APPEAL FROM THE UNITED STATES DISTRICT COURT FOR THE DISTRICT OF PUERTO RICO. Hon. Francisco A. Besosa, U.S. District Judge.
Wilbert Méndez Marrero for appellant.
Angel A. Valencia-Aponte for appellees Autoridad de Energí a Elé ctrica;
Víctor Ruiz, in his official capacity; and Miguel Cordero, in his personal and official capacities.
Susana I. Peñagarícano-Brown, Assistant Solicitor General, Commonwealth of Puerto Rico, with whom Margarita L. Mercado Echegaray, Solicitor General, Commonwealth of Puerto Rico, was on brief, for appellee
Víctor Ruiz, in his individual capacity.
Before Thompson, Lipez, and Kayatta, Circuit Judges.
THOMPSON, Circuit Judge.
Plaintiff-appellant Minerva Carrero-Ojeda (" Carrero" ) says that after she blew the whistle on wrongdoing in her office, her employer and her superiors retaliated against her in myriad ways. They threatened her, unjustly disciplined her, and -- most relevantly for our purposes -- deprived her of benefits owed to her under the Family and Medical Leave Act (" FMLA" ), 29 U.S.C. § § 2601-2654, and ultimately fired her. Carrero now appeals the district court's dismissal of her FMLA complaint for failure to state a claim. She also challenges the court's failure to grant or, at least, expressly deny her post-judgment request for leave to amend the pleadings. For reasons we explain shortly, we affirm.
Because this appeal follows a dismissal pursuant to Federal Rule of Civil Procedure 12(b)(6) (" Rule 12(b)(6)" ), we take as true the facts alleged in Carrero's complaint and draw all reasonable inferences in her favor. See Maloy v. Ballori-Lage, 744 F.3d 250, 251 (1st Cir. 2014).
A. The Facts
Carrero began working for defendant-appellee Autoridad de Energí a Elé ctrica (the Puerto Rico Electrical Power Authority, or " PREPA" ) in September 1986. At all times relevant to her complaint, Carrero held the position of administrative coordinator in PREPA's Aguadilla Technical Office. Defendant-appellee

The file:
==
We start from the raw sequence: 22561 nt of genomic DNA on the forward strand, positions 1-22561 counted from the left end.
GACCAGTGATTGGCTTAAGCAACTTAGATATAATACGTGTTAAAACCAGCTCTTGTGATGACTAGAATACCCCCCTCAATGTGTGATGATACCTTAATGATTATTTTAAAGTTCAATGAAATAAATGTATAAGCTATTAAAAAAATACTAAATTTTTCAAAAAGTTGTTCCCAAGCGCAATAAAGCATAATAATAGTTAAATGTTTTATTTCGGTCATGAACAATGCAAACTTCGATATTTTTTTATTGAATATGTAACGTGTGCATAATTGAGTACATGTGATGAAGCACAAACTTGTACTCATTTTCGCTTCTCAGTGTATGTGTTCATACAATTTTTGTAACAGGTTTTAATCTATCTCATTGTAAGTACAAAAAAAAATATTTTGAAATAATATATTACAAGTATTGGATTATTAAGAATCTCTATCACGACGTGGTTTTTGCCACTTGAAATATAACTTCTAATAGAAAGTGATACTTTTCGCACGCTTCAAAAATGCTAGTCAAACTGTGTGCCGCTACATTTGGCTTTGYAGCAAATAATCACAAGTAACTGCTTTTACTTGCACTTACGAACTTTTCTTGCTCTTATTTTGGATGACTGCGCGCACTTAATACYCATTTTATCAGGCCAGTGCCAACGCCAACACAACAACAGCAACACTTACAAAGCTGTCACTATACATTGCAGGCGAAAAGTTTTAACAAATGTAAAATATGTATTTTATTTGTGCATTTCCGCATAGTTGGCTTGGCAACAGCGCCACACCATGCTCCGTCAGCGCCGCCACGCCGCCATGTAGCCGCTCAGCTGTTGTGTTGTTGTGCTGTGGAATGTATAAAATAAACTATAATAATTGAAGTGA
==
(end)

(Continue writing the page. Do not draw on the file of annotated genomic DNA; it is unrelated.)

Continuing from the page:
Víctor Ruiz was district engineer of the technical section and Carrero's immediate supervisor. Defendant-appellee Miguel Cordero was PREPA's executive director.
In August 2007, PREPA's internal affairs office initiated an investigation of corruption in the Aguadilla Technical Office. Carrero's supervisor, Ruiz, was one of the targets. Carrero testified and provided information for the investigation. To get back at her, Carrero says, Ruiz, " in connection and conspiracy with other employees, commenced a pattern of discriminatory acts against [her] affecting the terms, conditions, benefits[,] and privileges of her employment." Carrero claims " [t]he acts of discriminatory retaliation included denying [her] job promotions, denying [her] marginal benefits, submitting [her] to unjust disciplinary measures, threatening [her] with dismissal, initiat[ing] illegal administrative procedures[,] . . . illegally discharging her from her employment," and " violating her rights under [the] FMLA."
Specifically, in November 2007, Carrero alleges that Ruiz " commenced an administrative investigation" against her " for allegedly having photocopied her personnel file without [his] consent." Carrero says this occurred " during the period when [she] was on family leave protected by the FMLA for the care of her mother due to a medical procedure she had to undergo." The subsequent investigation led PREPA's chief human resources officer, Alex Carvajal, to file administrative charges against Carrero for violations of PREPA's Rules of Conduct 18 and 29, as well as Notes 1 and 5, on January 30, 2008. (Carrero does not tell us what these rules prohibit or what the charges stated. From now on, we'll call them the " January 2008 charges." )